Who were some of your female role models when you were growing up?
My Mom. She is incredibly smart and creative. I have always looked up to her. She is the woman I always wanted to be.

You just starred in the Amazon Prime unscripted series The Fashion Fund. What has your experience been sharing your work through that medium?
When we were all recording that show I basically resigned to forget about the cameras and just be myself. I think if I had tried to be or come across a certain way, it would have been really torturous and at the end of the day I’m running a business and really didn’t have time to overanalyze how my actions might play out on tv. They say one of the most amazing things about having a partner in life is having someone to bear witness to your actual lived life. I am grateful that the show was there to capture a 4-month period of my life that I will never forget.
Aurora James, Becca McCharen and Kanye West at the CFDA/ Vogue Fashion Fund Chateau Marmont Runway Show
What is one new perspective or piece of advice that you gained specifically during the Fashion Fund experience?
To listen to your own gut. DVF told me she thought my store was wonderful and the location was great. Andrew Rosen said I needed to pack up tomorrow and move my store to Soho immediately. I think if anything, I really learned that everyone has to take their own path in life. Its good to bounce ideas off of others and get advice from time to time, but ultimately we got ourselves here and we have to get ourselves through everything else. If I listened to 90% of the people who gave me advice along the way, I wouldn’t be producing sustainable accessories in Africa that's for sure. I’d be making silk blouses and lace dresses in China. Also cool. Just not for me.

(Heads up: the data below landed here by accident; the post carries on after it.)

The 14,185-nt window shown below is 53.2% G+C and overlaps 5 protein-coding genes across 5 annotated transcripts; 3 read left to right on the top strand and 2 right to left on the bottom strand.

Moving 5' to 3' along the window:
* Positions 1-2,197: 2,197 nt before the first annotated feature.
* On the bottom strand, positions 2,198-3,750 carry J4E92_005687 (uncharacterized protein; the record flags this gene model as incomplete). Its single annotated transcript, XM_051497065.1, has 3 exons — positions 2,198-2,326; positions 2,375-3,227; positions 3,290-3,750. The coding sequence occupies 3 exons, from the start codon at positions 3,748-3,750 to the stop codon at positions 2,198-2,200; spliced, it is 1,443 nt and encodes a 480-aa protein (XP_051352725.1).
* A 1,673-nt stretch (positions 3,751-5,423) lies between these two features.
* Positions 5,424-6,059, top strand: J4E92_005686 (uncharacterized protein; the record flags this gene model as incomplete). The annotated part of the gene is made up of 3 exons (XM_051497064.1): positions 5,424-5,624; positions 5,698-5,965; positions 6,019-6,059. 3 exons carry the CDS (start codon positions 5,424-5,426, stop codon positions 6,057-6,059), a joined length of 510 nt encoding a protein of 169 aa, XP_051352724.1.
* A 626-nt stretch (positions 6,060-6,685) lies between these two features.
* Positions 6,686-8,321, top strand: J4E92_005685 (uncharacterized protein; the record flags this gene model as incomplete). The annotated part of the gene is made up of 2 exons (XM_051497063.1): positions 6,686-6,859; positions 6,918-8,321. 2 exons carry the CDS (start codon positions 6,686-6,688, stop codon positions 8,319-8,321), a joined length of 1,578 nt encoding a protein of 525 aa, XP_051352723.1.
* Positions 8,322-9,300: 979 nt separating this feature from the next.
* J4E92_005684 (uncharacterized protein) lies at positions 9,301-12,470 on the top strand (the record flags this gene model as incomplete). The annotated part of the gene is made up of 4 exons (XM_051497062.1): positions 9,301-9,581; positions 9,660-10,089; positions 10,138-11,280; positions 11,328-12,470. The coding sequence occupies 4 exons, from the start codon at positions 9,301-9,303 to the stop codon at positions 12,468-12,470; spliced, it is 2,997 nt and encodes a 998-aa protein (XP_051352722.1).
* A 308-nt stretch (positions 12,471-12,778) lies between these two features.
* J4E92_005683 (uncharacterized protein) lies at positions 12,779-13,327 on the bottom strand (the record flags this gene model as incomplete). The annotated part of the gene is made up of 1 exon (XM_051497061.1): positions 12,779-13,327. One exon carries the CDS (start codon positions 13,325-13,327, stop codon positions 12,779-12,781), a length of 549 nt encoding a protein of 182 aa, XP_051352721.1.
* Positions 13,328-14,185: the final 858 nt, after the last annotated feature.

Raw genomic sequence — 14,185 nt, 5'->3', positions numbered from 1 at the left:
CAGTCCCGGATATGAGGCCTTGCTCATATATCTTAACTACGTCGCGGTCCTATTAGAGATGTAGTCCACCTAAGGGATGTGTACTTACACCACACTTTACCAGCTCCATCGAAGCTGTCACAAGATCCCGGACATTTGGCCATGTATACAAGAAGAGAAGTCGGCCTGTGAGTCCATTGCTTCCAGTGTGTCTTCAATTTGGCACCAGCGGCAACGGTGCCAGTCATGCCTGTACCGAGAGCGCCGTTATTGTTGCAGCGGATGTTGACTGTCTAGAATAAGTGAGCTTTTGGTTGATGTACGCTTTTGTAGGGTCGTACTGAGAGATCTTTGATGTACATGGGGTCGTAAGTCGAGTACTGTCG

Aurora in Chromat Yoko Top
In conversation with Man Repeller, you said "I have a great deal of respect for women in certain countries in Africa where women have to defy cultural norms and become the breadwinner, or take on work they wouldn’t traditionally perform. The daughters of these women are also seeing what they are capable of doing and being in the future, which is incredibly powerful."
Through your work in Africa, you are helping women gain skills and education. When did you realize you had the power to empower others?
My Grandmother always fostered children in Africa when I was growing up, they were my pen pals which was very cool. I saw the effect that her support had on them firsthand. Later in life I worked at a modeling agency and was very much in awe by how that industry could totally transform the lives of woman. Farming in a small village in Burkina Fasso one day and then walking a runway and supporting her community with her earnings the next month. There have been some insane rags to riches stories from that industry that I found incredibly inspiring. Working at the agency was the first time I saw fashion change people’s lives on such a grand scale.